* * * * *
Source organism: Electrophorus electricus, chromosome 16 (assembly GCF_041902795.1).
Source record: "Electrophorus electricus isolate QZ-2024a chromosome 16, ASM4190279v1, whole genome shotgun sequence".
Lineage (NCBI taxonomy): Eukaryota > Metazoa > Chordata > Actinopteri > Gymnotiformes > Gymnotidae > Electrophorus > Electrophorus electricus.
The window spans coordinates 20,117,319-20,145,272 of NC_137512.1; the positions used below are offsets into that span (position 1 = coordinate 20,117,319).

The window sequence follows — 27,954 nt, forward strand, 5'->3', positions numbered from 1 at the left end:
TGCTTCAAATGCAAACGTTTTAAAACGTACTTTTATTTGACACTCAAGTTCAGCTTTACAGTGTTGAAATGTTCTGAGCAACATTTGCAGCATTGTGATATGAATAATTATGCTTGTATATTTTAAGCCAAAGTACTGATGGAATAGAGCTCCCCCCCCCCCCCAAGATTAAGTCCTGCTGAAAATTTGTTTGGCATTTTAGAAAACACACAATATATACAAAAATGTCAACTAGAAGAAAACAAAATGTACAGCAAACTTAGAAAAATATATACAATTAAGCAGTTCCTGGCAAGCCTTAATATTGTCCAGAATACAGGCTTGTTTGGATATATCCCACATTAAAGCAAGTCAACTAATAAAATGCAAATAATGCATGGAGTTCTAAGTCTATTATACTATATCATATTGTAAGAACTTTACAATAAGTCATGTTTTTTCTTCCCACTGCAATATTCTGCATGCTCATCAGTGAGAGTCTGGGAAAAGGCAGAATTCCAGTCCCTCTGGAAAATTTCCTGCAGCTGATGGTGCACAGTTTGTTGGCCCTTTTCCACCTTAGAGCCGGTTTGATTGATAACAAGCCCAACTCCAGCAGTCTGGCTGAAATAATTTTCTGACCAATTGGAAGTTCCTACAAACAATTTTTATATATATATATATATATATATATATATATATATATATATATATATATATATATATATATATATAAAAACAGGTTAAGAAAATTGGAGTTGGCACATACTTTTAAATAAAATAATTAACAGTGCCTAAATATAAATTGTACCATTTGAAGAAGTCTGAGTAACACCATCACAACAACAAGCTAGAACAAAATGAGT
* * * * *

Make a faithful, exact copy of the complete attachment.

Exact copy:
Source organism: Electrophorus electricus, chromosome 16 (assembly GCF_041902795.1).
Source record: "Electrophorus electricus isolate QZ-2024a chromosome 16, ASM4190279v1, whole genome shotgun sequence".
Lineage (NCBI taxonomy): Eukaryota > Metazoa > Chordata > Actinopteri > Gymnotiformes > Gymnotidae > Electrophorus > Electrophorus electricus.
The window spans coordinates 20,117,319-20,145,272 of NC_137512.1; the positions used below are offsets into that span (position 1 = coordinate 20,117,319).

The window sequence follows — 27,954 nt, forward strand, 5'->3', positions numbered from 1 at the left end:
TGCTTCAAATGCAAACGTTTTAAAACGTACTTTTATTTGACACTCAAGTTCAGCTTTACAGTGTTGAAATGTTCTGAGCAACATTTGCAGCATTGTGATATGAATAATTATGCTTGTATATTTTAAGCCAAAGTACTGATGGAATAGAGCTCCCCCCCCCCCCCAAGATTAAGTCCTGCTGAAAATTTGTTTGGCATTTTAGAAAACACACAATATATACAAAAATGTCAACTAGAAGAAAACAAAATGTACAGCAAACTTAGAAAAATATATACAATTAAGCAGTTCCTGGCAAGCCTTAATATTGTCCAGAATACAGGCTTGTTTGGATATATCCCACATTAAAGCAAGTCAACTAATAAAATGCAAATAATGCATGGAGTTCTAAGTCTATTATACTATATCATATTGTAAGAACTTTACAATAAGTCATGTTTTTTCTTCCCACTGCAATATTCTGCATGCTCATCAGTGAGAGTCTGGGAAAAGGCAGAATTCCAGTCCCTCTGGAAAATTTCCTGCAGCTGATGGTGCACAGTTTGTTGGCCCTTTTCCACCTTAGAGCCGGTTTGATTGATAACAAGCCCAACTCCAGCAGTCTGGCTGAAATAATTTTCTGACCAATTGGAAGTTCCTACAAACAATTTTTATATATATATATATATATATATATATATATATATATATATATATATATATATATATATATATATAAAAACAGGTTAAGAAAATTGGAGTTGGCACATACTTTTAAATAAAATAATTAACAGTGCCTAAATATAAATTGTACCATTTGAAGAAGTCTGAGTAACACCATCACAACAACAAGCTAGAACAAAATGAGT